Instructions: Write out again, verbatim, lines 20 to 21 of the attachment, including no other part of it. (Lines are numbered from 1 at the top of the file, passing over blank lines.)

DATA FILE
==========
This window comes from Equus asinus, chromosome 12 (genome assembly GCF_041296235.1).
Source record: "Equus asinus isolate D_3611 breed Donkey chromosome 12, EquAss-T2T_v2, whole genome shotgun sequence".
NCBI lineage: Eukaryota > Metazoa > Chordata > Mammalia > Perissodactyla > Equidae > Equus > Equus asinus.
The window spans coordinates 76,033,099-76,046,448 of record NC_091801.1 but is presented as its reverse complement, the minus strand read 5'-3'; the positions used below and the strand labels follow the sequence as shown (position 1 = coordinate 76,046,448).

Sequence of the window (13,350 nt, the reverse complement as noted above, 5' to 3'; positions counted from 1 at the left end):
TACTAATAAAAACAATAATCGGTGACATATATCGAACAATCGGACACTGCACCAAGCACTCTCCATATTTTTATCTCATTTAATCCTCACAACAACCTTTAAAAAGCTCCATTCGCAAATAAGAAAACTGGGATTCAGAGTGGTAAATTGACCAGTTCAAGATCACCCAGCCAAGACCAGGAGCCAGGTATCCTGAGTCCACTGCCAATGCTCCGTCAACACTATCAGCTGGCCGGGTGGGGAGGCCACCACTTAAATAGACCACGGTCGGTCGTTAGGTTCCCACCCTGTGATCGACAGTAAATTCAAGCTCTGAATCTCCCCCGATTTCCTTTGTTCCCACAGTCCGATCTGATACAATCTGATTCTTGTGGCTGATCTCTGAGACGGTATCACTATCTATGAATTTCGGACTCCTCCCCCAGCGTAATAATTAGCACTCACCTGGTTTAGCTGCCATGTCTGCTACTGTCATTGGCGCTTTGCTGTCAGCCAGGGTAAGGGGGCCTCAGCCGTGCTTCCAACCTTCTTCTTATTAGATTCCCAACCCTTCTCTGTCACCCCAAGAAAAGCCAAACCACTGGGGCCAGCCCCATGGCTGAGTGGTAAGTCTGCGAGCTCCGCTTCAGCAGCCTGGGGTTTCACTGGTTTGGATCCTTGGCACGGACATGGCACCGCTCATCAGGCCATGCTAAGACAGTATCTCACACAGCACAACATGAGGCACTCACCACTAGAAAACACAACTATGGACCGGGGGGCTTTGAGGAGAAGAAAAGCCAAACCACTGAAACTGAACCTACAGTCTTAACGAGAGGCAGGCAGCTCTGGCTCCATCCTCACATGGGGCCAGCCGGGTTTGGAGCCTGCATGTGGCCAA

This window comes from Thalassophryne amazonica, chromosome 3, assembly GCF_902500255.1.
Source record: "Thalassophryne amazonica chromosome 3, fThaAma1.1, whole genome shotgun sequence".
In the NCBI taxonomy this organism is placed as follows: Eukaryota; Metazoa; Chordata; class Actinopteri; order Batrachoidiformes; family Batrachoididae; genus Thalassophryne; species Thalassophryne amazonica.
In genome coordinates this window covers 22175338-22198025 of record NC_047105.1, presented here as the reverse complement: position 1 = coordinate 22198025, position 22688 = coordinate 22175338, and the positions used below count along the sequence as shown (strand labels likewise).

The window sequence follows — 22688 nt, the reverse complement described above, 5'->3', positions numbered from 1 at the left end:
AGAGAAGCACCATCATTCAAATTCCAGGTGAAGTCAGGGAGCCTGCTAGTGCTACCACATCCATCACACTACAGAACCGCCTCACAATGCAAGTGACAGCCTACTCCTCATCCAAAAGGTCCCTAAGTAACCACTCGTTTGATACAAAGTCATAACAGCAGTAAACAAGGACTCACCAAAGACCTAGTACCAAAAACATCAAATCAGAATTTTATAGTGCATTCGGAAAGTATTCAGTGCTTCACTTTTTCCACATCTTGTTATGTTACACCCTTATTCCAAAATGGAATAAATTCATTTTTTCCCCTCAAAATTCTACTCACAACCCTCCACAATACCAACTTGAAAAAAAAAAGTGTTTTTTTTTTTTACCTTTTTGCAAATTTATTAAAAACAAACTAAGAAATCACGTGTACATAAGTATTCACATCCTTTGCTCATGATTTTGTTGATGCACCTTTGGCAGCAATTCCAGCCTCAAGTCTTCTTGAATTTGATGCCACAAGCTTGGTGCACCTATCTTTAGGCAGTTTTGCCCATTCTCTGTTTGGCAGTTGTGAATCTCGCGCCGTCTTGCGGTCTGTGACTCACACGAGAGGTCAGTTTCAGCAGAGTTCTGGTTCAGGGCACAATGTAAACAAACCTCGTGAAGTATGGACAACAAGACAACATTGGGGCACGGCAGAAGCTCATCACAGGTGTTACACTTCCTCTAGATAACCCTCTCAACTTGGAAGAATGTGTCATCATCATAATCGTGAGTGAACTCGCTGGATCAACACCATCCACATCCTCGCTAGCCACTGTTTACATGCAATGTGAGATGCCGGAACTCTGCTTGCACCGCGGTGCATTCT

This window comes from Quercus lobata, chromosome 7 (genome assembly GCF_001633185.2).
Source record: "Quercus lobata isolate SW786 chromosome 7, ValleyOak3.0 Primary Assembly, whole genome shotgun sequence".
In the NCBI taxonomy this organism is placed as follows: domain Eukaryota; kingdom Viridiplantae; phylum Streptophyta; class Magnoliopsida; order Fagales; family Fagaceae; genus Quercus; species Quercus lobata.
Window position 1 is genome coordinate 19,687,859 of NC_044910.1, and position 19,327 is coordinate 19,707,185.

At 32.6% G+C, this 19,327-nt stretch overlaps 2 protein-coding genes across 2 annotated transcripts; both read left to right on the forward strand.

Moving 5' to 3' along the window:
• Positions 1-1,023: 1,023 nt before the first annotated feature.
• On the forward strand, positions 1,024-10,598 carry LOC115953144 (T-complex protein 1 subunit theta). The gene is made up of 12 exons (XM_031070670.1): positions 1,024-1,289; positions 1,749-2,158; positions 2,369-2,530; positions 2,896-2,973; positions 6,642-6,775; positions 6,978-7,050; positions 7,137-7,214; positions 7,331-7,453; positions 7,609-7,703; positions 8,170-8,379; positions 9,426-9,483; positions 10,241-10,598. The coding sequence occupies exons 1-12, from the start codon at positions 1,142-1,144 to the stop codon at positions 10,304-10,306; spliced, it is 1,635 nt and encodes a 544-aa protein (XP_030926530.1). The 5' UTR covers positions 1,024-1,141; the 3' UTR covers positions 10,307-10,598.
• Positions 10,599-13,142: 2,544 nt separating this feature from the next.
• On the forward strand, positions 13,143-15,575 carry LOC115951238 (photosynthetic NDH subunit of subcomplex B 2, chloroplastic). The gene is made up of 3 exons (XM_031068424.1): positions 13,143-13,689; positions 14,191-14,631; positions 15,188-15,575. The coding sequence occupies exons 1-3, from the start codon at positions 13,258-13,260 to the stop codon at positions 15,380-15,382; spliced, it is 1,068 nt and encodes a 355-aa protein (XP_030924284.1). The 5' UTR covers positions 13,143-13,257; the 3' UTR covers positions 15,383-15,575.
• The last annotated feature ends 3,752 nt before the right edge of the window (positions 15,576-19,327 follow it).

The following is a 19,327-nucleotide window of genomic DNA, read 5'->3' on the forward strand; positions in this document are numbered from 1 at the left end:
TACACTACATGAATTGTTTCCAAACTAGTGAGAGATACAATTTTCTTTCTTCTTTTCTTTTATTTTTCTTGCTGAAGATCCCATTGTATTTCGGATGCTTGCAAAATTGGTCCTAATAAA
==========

• On the forward strand, positions 1,024-10,598 carry LOC115953144 (T-complex protein 1 subunit theta). The gene is made up of 12 exons (XM_031070670.1): positions 1,024-1,289; positions 1,749-2,158; positions 2,369-2,530; positions 2,896-2,973; positions 6,642-6,775; positions 6,978-7,050; positions 7,137-7,214; positions 7,331-7,453; positions 7,609-7,703; positions 8,170-8,379; positions 9,426-9,483; positions 10,241-10,598. The coding sequence occupies exons 1-12, from the start codon at positions 1,142-1,144 to the stop codon at positions 10,304-10,306; spliced, it is 1,635 nt and encodes a 544-aa protein (XP_030926530.1). The 5' UTR covers positions 1,024-1,141; the 3' UTR covers positions 10,307-10,598.
• Positions 10,599-13,142: 2,544 nt separating this feature from the next.